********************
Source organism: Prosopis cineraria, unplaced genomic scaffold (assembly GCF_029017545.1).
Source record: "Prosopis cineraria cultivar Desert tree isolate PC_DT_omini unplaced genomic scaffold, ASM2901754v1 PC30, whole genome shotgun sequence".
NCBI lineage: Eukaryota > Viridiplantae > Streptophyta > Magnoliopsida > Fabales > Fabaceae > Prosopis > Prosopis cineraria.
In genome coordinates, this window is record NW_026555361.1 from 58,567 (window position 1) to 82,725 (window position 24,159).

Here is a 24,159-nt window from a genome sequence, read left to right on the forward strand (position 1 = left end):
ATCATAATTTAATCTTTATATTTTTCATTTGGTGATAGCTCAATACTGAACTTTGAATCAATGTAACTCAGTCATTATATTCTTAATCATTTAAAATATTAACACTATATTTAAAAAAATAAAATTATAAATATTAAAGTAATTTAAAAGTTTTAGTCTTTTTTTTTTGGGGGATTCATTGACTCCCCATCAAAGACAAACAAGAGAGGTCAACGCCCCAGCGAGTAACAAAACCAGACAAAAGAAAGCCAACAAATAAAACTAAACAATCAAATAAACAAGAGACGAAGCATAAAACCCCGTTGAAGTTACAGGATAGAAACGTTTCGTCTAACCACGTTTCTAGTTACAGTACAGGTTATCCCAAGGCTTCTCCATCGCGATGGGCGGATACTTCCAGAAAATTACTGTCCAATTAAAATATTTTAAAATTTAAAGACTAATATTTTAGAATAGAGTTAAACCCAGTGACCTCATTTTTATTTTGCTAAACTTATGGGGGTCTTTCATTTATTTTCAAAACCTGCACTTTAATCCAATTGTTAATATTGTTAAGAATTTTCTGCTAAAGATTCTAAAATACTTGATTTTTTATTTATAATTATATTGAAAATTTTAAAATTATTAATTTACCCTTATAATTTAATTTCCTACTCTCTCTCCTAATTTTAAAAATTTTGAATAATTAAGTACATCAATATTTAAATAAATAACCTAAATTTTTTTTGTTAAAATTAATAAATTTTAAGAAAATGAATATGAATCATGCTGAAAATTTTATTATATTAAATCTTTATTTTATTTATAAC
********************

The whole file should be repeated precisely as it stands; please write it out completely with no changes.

Source organism: Prosopis cineraria, unplaced genomic scaffold (assembly GCF_029017545.1).
Source record: "Prosopis cineraria cultivar Desert tree isolate PC_DT_omini unplaced genomic scaffold, ASM2901754v1 PC30, whole genome shotgun sequence".
NCBI lineage: Eukaryota > Viridiplantae > Streptophyta > Magnoliopsida > Fabales > Fabaceae > Prosopis > Prosopis cineraria.
In genome coordinates, this window is record NW_026555361.1 from 58,567 (window position 1) to 82,725 (window position 24,159).

Here is a 24,159-nt window from a genome sequence, read left to right on the forward strand (position 1 = left end):
ATCATAATTTAATCTTTATATTTTTCATTTGGTGATAGCTCAATACTGAACTTTGAATCAATGTAACTCAGTCATTATATTCTTAATCATTTAAAATATTAACACTATATTTAAAAAAATAAAATTATAAATATTAAAGTAATTTAAAAGTTTTAGTCTTTTTTTTTTGGGGGATTCATTGACTCCCCATCAAAGACAAACAAGAGAGGTCAACGCCCCAGCGAGTAACAAAACCAGACAAAAGAAAGCCAACAAATAAAACTAAACAATCAAATAAACAAGAGACGAAGCATAAAACCCCGTTGAAGTTACAGGATAGAAACGTTTCGTCTAACCACGTTTCTAGTTACAGTACAGGTTATCCCAAGGCTTCTCCATCGCGATGGGCGGATACTTCCAGAAAATTACTGTCCAATTAAAATATTTTAAAATTTAAAGACTAATATTTTAGAATAGAGTTAAACCCAGTGACCTCATTTTTATTTTGCTAAACTTATGGGGGTCTTTCATTTATTTTCAAAACCTGCACTTTAATCCAATTGTTAATATTGTTAAGAATTTTCTGCTAAAGATTCTAAAATACTTGATTTTTTATTTATAATTATATTGAAAATTTTAAAATTATTAATTTACCCTTATAATTTAATTTCCTACTCTCTCTCCTAATTTTAAAAATTTTGAATAATTAAGTACATCAATATTTAAATAAATAACCTAAATTTTTTTTGTTAAAATTAATAAATTTTAAGAAAATGAATATGAATCATGCTGAAAATTTTATTATATTAAATCTTTATTTTATTTATAAC